Feeding Film Folk (1925) 🇬🇧

Feeding Film Folk (1925) | www.vintoz.com

February 22, 2024

To cater for a picnic party of three thousand strong! To organise the commissariat department of a movie picture company stationed for a twelve-month fifty miles away from the nearest town!

These, in the present day of the “super” screen play, are mere details in the life of a film producer in America.

In the making of films within the British Isles, location work provides none of these tremendous feats of organisation; for, in our “tight, little Island,” it is impossible to move further than a day’s journey from the environs of civilisation. Location feeding, therefore, is merely a matter of packing up one, or at most two, meals for the company while further feeding is always available at a wayside hotel even if the nearest town is a few miles away.

But “across the herring pond” things have been handed out on a much larger scale. In order to get the exact locale described in the script it is often necessary for the producer to take his company away out into barren territory at the back of beyond. The nearest town or village may be anything from ten to eighty miles away: and on the efficiency of the commissariat department depends, therefore, the comfort, health and even the life of the entire company.

When John Ford was producing The Iron Horse for the Fox Film Company he spent nearly three years on location with a company of movie players, cameramen and technical assistants totalling between two and three thousand. Naturally, the feeding of such a vast army, for so long a period, necessitated ideal organisation. Two hundred cooks and assistants were required, while about fifty men were employed in transporting food from the nearest point of the railroad to the movie camp. Through deserts and over the roughest mountain tracks these transport workers had to convey the food supplies with the help of covered wagons, or pack mules, according to the kind of country through which they had to travel. As the company was constantly moving camp to fresh locations the transport men encountered almost every possible kind of country and untold difficulties.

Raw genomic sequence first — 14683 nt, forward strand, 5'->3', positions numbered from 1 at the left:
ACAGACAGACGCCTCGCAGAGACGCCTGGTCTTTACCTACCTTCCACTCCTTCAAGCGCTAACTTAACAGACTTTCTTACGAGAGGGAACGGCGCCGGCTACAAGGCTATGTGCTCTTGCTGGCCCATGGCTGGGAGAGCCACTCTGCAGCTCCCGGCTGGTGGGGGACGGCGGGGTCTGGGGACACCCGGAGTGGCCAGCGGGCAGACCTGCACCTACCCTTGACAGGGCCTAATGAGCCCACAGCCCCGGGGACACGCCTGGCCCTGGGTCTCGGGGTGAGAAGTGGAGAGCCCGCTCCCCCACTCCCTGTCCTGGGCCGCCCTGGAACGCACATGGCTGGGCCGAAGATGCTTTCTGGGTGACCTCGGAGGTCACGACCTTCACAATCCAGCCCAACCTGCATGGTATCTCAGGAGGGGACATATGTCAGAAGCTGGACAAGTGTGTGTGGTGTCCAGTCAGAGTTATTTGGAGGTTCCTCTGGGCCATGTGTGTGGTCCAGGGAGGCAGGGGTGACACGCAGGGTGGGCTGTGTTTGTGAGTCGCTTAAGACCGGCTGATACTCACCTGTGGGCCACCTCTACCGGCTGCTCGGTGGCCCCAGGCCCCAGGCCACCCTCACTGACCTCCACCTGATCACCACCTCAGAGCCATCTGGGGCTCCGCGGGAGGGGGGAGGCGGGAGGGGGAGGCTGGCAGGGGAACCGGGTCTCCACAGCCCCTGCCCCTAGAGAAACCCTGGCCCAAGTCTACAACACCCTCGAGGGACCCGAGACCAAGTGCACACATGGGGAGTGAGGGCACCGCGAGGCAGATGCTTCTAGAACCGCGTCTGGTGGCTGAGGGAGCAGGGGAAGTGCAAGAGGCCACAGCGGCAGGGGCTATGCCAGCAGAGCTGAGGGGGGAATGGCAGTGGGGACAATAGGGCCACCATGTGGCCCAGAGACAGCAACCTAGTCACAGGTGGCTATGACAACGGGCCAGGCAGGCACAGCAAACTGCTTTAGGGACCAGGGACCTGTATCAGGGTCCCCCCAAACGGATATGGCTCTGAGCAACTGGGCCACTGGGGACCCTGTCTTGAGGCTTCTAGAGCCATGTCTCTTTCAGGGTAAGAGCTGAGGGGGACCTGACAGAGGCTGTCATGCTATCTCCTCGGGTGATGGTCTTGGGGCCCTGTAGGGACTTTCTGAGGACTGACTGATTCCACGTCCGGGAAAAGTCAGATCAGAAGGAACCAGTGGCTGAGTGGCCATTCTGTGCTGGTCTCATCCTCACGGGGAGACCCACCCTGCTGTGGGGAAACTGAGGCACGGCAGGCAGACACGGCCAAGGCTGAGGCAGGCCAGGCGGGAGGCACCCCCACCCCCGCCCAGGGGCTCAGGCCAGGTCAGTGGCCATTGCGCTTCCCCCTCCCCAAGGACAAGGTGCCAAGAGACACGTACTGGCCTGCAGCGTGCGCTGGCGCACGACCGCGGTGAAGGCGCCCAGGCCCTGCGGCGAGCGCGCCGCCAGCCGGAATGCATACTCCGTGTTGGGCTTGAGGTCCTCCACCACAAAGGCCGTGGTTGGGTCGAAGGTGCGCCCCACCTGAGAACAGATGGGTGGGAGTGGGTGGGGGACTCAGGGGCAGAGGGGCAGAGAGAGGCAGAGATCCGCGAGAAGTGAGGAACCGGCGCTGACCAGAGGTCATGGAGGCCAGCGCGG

On one occasion a huge snowdrift completely blocked the mountain pass across which the pack mules must travel. This caused a delay of several days while the transport men cleared a passage through the snow. In the meantime, the company, working strenuously in appallingly wintry weather, had to exist on short rations.

The Chinese, of whom there was a large number in the cast, cheerfully subsisted on small quantities of rice; but to the more brawny Americans the curtailed rations were distinctly unpleasant.

To supply the company with water during the time they spent in the desert, enormous barrels, enclosed in special heat resisting containers, were conveyed in wagons of the kind used for desert journeys in the old pioneer days.

A herd of steers was travelled with the company to provide a supply of fresh meat; and a huge store of vegetables and fruits was kept fresh by means of specially built refrigerator vans.

The tent kitchens equipped with elaborate, portable field stoves; while five large marquees were needed to seat the company when meals were served. Informal suppers around huge camp fires, enlivened by music provided by member of the company, made occasional entertainments for the delectation of this large gathering of people whose work kept them thus miles away from civilisation for so many long months.